Cholesterol Levels and General Health
People with high blood cholesterol levels are very exposed to developing heart disease. High cholesterol levels are common to people with ages over 50, people with weight problems, people with gastro-intestinal disorders and people with diabetes. High blood cholesterol levels can be the result of either overproduction of the substance (due to liver dysfunctions) or the inability of the body to eliminate it. However, apart from physiological factors that enable the accumulation of cholesterol inside the organism, there are also many other external factors that contribute to cholesterol build up: inappropriate diet, sedentary lifestyle, smoking and alcohol abuse. Although the body is able to produce the amount of cholesterol it needs for sustaining its normal activity, a high-cholesterol diet can significantly increase blood cholesterol levels. Foods of animal origin are rich in cholesterol and saturated fats that are very harmful to the organism when they are consumed in large amounts.
You should replace meats and dairy products with vegetables, cereals and fruits in order to maintain normal cholesterol levels. Simple carbohydrates (sweets) also enable cholesterol to build up inside the body and therefore should be avoided. Proper physical exercise is very important for keeping your blood cholesterol levels in check. Regular physical exercise improves blood circulation and helps in the elimination of excess cholesterol. Exercise frequently and you will be able to maintain normal cholesterol levels and lose extra weight.
Smoking is considered to be a major factor of risk in heart disease. Smoking facilitates cholesterol to deposit inside arteries, where they can cause blockage, perturbing the normal blood flow. If you have high blood cholesterol levels and you are a smoker, it is advised to stop smoking. Alcohol also contributes to the accumulation of cholesterol in the bloodstream and therefore it should be avoided. Within normal limits, cholesterol is very important to the organism. The liver produces cholesterol (a waxy, viscous substance) in small amounts, as it is required in certain physiological processes. Without cholesterol, the body is unable to produce hormones (testosterone and estrogen), vitamin D (fortifies bone tissues) and bile (a very important substance used in digesting fat). While in small quantities cholesterol is benefic for the organism, in excess it can cause a lot of harm. Cholesterol is not soluble in blood and therefore it accumulates and deposits inside arteries, slowing down the normal blood circulation. High cholesterol levels considerably increase the risk of cardio-vascular diseases and even heart failure.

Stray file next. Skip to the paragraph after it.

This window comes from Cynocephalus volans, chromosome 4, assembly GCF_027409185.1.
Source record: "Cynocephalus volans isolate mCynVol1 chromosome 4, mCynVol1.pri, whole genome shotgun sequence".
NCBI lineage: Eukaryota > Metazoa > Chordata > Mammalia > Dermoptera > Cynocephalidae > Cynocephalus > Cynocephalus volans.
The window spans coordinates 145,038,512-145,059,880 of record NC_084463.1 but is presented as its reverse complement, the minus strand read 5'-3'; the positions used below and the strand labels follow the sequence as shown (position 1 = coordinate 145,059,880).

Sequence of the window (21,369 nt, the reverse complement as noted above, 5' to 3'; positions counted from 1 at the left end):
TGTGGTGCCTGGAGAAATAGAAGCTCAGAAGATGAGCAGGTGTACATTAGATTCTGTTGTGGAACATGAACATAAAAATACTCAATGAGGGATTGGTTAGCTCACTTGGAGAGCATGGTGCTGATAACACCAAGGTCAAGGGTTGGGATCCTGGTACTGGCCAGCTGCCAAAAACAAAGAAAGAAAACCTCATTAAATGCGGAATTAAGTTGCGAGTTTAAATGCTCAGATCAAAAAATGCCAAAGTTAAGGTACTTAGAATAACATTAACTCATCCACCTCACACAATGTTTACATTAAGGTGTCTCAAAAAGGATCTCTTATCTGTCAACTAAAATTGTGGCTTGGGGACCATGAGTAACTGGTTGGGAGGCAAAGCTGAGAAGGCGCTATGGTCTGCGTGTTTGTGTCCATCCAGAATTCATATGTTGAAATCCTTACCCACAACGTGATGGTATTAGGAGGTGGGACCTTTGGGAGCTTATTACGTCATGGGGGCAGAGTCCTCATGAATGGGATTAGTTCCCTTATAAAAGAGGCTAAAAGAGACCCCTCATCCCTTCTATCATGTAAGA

It is very important to know that there are several types of cholesterol. When you have your cholesterol levels checked, you are usually told the total cholesterol level. Total cholesterol level consists of high-density lipoprotein (HDL), low-density lipoprotein (LDL) and very low-density lipoprotein (VLDL). Low-density lipoprotein is also known as “bad cholesterol” and this substance can be harmful to the human body when it accumulates in excess. Bad cholesterol (LDL) accumulates inside arteries and perturbs normal blood circulation. Good cholesterol (HDL) is benign to the organism, as it collects low-density lipoprotein from the bloodstream and brings it back to the liver. By keeping a healthy diet and by exercising regularly, you will be able to raise your good cholesterol levels, while reducing bad cholesterol levels. By making improvements in your lifestyle, you will be able to maintain your total cholesterol levels in check.
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